Why is it that prostitution (paying someone for a consensual sexual act) is illegal in most states while the production of pornographic movies (paying someone to perform a consentual sexual act on film/photography) legal?

I suppose there is generally a distinction between actually doing something and doing it in order to represent it "artistically". Suppose for example that I set out to cheat passersby by operating a scam; then if I am caught I may be prosecuted and sent to prison. If I act in a movie in which I do exactly the same thing, I would not be charged since although I am being paid to represent something in itself illegal, the representation is not itself illegal.

None of this of course suggests that it is a good idea to have laws against prostitition.

Is it true that all states in which prostutition is illegal also legally permit the making of hard-core pornography in which performers are paid to engage in sex with each other? Surely there are some states that prohibit prostitution but do not ban (or at least do not prosecute) the making of pornography (California). But there also might well be states that prohibit both prostitution and the making of pornography, and prohibit the latter using the laws against the former. We need to do some legal research. I know that one feminist legal argument that tried to bring legal pressure to bear on pornography, without going the controversial route of the MacKinnon-Dworkin Ordinance back in the 1980s and 1990s, emphasized that the making of much pornography involved prostitution and hence could already be prosecuted under existing state laws. I do not know whether any jurisdictions capitalized on this argument in fighting pornography (either from a feminist or socially conservative perspective). Another complication is that in many jurisdictions prostitution is merely a misdemeanor and laws against it are rarely or infrequently enforced. That lack of zeal might explain why pornography can be made without legal worries. The making of pornography is also less visible---carried out indoors, and in private places---than streetwalking-style prostitution, and may evade prosecution that way, too. The philosophical (analytic and moral) questions (versus the legal ones) about the relationship between prostitution and pornography are also interesting. I took a stab at it 20 years ago in my Pornography (Yale University Press), especially pp. 127-35.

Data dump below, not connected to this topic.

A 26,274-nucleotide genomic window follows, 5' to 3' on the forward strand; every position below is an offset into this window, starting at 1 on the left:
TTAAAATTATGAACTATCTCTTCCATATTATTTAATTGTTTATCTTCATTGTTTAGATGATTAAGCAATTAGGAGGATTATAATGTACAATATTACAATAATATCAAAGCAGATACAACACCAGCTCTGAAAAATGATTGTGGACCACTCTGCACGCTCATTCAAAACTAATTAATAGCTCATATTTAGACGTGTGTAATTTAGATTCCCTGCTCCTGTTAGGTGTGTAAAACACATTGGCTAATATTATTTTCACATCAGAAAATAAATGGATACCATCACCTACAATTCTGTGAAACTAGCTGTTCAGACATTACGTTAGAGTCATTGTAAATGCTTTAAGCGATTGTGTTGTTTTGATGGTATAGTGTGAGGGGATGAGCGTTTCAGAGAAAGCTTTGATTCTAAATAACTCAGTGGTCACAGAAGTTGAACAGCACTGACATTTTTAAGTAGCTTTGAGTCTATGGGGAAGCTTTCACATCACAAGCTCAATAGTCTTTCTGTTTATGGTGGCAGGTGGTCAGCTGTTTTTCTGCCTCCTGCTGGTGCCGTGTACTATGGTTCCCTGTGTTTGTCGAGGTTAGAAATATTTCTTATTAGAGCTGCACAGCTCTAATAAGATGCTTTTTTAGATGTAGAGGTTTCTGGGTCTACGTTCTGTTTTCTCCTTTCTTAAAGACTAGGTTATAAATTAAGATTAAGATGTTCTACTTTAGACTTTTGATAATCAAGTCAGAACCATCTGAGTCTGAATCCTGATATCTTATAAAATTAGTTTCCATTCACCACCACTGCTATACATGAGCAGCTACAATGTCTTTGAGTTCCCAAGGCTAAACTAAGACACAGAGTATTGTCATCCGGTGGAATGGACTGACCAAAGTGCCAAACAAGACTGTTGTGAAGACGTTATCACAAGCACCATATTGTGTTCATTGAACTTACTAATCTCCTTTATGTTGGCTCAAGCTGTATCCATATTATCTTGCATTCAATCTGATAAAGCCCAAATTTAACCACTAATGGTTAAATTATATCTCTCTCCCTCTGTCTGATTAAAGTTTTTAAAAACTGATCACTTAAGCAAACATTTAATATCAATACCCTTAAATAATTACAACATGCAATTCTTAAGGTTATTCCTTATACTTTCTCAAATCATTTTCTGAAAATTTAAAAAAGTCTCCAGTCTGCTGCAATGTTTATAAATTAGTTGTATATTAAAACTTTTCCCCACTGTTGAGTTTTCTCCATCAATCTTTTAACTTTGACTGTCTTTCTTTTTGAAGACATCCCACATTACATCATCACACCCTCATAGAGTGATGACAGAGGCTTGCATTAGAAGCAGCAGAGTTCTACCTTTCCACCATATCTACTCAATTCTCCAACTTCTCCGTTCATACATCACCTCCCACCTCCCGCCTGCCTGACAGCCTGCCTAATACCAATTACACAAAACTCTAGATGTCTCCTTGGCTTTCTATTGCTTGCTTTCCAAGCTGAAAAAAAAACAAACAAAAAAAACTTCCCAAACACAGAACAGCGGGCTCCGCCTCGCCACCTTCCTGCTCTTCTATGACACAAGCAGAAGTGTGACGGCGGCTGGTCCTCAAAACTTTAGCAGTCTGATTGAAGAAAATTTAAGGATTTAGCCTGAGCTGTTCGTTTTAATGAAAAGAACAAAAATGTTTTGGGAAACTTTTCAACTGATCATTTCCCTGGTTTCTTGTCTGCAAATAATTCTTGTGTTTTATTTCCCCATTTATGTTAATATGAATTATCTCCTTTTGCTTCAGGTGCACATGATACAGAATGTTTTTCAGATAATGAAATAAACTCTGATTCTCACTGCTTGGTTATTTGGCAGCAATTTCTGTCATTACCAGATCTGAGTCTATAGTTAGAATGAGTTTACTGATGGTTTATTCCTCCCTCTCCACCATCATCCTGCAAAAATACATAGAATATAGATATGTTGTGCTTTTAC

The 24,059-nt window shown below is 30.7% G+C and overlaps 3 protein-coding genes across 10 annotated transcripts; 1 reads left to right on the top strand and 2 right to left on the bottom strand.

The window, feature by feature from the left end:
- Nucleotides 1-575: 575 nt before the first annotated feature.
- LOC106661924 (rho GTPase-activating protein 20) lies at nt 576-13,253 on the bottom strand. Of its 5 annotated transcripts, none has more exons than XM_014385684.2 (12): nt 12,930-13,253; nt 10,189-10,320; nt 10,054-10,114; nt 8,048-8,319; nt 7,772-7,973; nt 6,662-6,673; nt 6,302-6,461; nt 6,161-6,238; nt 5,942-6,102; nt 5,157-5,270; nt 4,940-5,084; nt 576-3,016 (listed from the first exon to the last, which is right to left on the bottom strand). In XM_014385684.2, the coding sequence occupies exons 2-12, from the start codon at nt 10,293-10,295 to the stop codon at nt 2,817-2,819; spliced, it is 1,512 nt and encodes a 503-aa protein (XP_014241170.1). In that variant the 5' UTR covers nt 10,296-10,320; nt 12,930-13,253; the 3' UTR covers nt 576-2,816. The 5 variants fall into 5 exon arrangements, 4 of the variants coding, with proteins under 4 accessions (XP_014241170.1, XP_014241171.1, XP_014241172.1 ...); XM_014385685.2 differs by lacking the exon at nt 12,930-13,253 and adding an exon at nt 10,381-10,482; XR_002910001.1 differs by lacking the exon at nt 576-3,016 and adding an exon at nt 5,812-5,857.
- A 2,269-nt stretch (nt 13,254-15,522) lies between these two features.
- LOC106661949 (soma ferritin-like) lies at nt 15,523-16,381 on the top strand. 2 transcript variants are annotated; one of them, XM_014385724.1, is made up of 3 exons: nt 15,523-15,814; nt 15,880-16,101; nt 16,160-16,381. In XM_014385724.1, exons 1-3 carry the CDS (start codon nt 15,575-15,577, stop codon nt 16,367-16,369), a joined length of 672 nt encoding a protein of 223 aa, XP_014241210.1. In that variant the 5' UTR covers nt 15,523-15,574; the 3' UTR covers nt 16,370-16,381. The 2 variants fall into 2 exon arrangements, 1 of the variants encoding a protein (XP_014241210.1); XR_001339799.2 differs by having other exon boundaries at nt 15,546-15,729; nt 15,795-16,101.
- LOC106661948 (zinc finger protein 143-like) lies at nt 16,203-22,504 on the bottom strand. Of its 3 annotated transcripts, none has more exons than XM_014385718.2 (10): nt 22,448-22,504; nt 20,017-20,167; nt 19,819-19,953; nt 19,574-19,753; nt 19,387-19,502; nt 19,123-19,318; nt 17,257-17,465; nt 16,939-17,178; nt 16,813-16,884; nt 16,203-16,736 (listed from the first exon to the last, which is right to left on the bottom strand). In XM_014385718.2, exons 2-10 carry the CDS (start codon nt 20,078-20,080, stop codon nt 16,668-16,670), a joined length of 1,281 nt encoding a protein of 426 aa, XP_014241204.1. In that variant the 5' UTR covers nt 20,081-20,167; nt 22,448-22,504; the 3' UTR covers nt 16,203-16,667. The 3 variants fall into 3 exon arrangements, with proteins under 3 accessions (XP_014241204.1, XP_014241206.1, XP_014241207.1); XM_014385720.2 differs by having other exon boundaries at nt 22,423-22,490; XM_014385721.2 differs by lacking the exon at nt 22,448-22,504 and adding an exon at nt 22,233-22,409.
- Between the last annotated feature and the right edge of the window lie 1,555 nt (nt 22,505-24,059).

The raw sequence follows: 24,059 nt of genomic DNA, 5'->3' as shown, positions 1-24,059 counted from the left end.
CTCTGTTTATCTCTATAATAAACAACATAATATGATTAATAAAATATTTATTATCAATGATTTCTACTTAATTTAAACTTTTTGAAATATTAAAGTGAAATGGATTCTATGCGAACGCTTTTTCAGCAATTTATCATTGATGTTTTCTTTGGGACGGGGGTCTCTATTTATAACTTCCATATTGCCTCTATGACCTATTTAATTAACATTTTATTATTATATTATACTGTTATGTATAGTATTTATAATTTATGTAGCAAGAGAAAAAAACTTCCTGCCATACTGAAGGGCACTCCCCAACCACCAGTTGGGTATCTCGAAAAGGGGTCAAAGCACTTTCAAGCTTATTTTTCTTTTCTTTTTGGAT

Read another response by Oliver Leaman, Alan Soble
Read another response about Law, Sex